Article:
Sedona resident Gary Bohn has cycled his entire life, but his relationship with the sport changed in the late 1980s.
Cycling on the world stage had been dominated by European riders, limiting interest in the United States.
That changed in 1986 when Minnesota native Greg LeMond broke through, becoming the first American rider to win the Tour de France, the most prestigious and important sporting event.
LeMond won the Tour twice more – in an incredible comeback in 1989 and a repeat title in 1990. Officially, LeMond is still the only American to win the event. Future seven-time champion Lance Armstrong and 2006 winner Floyd Landis were stripped of all titles following a blood doping controversy.
Bohn, who was born and raised in Minnesota, caught Tour fever at this LeMond race. His interest in cycling has reached another level. He made trips to France in 2000 and 2002 to see what he calls “sports greatest spectacle” during the height of Armstrong’s run.
These experiences cemented Bohn’s love for the sport.
“I watched every minute [of the Tour] ever since,” he said.
The Tour de France is a grueling 23-day event. Riders compete in 21 “stages” made up of hours of long rides through some of the toughest road riding courses in the world. Those who complete the event cover more than 2,200 miles in just three weeks.
Next summer, at 64, Bohn will face the Tour himself. Just a few weeks ago, he was selected from among 25 riders from around the world to participate in Tour 21, which will see Bohn and the other riders tackle the 21 stages of the Tour de France 2023 just a week before the professionals. face the racing beast.
“I was so happy to do some climbs [as a tourist in France in 2000 and 2002]”, Bohn said. “It never occurred to me until last year.”
Even better, Tour 21 will raise nearly $1 million for Cure Leukemia, the official charity partner of the Tour de France. Leukemia and other blood cancers affect millions of people around the world each year, with even LeMond himself being diagnosed with a “treatable form” of leukemia in June.
The cause is something close to home for Bohn. His wife was diagnosed with lung cancer five years ago, and although she is thankfully cancer-free today, Bohn likened the diagnosis to a “shot in the head.” Her family is still battling cancer as her sister-in-law was recently diagnosed with leukemia.
Charitable motives are sure to propel Bohn through the brutal race. He has plenty of experience on race bikes in his native Minnesota and Wisconsin, but primarily with mountain biking. When he and his wife moved to Sedona 13 years ago, he says it was primarily for Red Rock mountain biking.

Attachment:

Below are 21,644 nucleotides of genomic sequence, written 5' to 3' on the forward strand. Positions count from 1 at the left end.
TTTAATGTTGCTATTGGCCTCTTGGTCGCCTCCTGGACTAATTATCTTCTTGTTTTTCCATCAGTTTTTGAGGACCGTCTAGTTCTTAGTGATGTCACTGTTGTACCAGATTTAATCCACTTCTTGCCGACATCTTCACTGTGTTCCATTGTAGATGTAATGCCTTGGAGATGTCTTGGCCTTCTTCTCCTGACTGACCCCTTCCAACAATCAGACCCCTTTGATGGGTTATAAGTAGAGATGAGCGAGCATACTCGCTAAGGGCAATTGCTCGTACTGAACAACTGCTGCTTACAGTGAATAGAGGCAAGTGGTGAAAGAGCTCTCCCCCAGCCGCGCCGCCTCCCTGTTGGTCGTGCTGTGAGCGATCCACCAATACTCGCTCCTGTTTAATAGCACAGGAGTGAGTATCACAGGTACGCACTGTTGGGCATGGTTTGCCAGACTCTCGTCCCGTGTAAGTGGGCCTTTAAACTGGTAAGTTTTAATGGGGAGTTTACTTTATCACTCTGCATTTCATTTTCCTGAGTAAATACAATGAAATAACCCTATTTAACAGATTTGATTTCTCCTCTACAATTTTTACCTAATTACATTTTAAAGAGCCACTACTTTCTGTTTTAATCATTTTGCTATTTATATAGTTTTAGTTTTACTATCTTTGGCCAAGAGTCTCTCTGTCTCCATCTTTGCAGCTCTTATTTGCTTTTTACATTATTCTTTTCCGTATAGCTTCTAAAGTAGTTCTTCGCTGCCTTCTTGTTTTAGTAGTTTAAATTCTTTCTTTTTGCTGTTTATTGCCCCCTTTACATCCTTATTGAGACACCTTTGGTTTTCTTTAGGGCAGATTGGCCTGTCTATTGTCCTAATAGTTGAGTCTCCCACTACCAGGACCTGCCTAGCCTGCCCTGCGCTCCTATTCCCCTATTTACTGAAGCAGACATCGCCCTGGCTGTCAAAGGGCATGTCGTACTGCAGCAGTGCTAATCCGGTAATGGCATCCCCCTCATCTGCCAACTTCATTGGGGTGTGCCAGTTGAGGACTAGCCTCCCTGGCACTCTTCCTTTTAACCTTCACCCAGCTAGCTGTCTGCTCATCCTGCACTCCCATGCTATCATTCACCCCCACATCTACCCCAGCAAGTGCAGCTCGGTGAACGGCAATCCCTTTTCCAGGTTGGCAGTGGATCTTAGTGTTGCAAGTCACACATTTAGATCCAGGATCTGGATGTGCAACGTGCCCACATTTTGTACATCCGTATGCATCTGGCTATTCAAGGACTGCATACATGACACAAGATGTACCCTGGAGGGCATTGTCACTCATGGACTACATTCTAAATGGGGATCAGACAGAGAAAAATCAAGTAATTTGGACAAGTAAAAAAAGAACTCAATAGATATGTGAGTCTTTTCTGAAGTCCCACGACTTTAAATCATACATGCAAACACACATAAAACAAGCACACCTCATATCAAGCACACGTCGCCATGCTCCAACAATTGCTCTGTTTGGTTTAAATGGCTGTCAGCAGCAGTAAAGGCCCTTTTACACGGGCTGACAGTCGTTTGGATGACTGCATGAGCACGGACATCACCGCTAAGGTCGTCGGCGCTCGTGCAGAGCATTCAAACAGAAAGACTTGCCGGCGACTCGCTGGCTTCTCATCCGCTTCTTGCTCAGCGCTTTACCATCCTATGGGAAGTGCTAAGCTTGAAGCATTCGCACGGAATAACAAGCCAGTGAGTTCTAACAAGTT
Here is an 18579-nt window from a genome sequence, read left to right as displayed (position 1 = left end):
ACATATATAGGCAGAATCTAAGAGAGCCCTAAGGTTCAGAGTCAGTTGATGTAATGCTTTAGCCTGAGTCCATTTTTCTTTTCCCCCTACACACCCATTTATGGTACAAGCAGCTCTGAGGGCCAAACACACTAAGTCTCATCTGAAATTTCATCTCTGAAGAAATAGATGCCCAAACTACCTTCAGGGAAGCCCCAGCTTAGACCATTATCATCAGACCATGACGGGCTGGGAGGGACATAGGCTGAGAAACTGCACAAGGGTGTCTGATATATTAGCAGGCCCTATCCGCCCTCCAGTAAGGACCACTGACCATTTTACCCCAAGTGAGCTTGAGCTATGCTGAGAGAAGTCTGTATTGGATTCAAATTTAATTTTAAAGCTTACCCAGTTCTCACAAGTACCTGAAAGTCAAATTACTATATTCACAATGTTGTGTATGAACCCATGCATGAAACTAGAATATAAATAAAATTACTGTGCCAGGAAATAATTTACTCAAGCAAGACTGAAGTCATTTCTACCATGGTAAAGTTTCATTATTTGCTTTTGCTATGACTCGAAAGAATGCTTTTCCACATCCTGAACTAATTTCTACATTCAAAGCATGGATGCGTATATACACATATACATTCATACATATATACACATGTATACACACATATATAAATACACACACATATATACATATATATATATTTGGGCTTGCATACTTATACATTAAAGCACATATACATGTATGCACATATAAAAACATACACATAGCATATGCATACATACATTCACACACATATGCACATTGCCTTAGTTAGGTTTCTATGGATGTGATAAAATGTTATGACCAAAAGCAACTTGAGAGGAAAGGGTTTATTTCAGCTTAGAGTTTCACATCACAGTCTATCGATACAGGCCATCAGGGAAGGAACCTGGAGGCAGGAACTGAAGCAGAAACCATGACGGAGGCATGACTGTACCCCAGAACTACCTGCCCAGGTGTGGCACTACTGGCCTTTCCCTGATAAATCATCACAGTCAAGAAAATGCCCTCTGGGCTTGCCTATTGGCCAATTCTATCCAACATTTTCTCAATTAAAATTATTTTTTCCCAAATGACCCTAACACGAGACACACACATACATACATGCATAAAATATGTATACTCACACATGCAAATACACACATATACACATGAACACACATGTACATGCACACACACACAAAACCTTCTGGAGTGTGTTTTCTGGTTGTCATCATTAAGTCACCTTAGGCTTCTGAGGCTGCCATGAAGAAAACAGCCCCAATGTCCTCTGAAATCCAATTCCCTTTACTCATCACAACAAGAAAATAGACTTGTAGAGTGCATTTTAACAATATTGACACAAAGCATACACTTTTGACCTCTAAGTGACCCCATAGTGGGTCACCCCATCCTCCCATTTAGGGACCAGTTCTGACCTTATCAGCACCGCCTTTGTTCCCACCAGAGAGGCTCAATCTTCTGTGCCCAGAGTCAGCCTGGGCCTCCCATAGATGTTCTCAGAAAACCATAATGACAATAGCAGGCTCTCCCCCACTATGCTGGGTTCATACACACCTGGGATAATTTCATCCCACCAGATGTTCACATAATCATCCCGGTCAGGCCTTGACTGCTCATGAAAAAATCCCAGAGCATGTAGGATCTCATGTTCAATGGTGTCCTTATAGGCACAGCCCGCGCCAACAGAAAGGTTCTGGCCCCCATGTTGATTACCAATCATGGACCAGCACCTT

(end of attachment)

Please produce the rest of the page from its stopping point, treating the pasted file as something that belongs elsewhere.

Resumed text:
But make no mistake, the Tour de France is not a mountain bike race. It’s almost entirely on paved roads and riders climb vicious mountains on those thin road bike tires. Training hasn’t quite ramped up for Bohn yet, as he says he’ll really heat it up at the start of the new year in January, but he’s still preparing for those brutal climbs. He started with annual rides to the top of the Snowbowl in Flagstaff from his Uptown Sedona home. It will transition to walks atop Mingus Mountain from Sedona, but he thinks Sedona’s natural elevation will help him train.
“I received very good training,” he said. “I still ride the bike every day, I think that’s the biggest requirement because it’s the Tour, it’s every day. It’s not about cycling hard then taking two days off, it’s about cycling every day and I’ve been doing this for 13 years so it’s going to be very useful I think.
The toughest job for Bohn isn’t the training or the climbs. He needs to raise $40,000 for Cure Leukemia and he’ll need help from the Sedona community
Plans aren’t quite solid yet, but Sedona residents will have many opportunities to help Bohn achieve his fundraising goals, whether through upcoming hotel and festival events, or even a bike-a-thon in Uptown Sedona.
“It’s only been two weeks, but I have so many people reaching out to me,” he said. “The local community is very, very supportive.”
A GoFundMe fundraiser is live right now. Bohn also offers handyman labor in exchange for donations to help him achieve his goal. He can be contacted for all fundraising and donation ideas through his GoFundMe page.
At 64, Bohn believes he will be the oldest Tour 21 entrant to date. The climbs will be tough, but at least he will have the beauty of France in view to distract himself.
“It’s so beautiful,” Bohn said. “It keeps you from thinking about the pain.”
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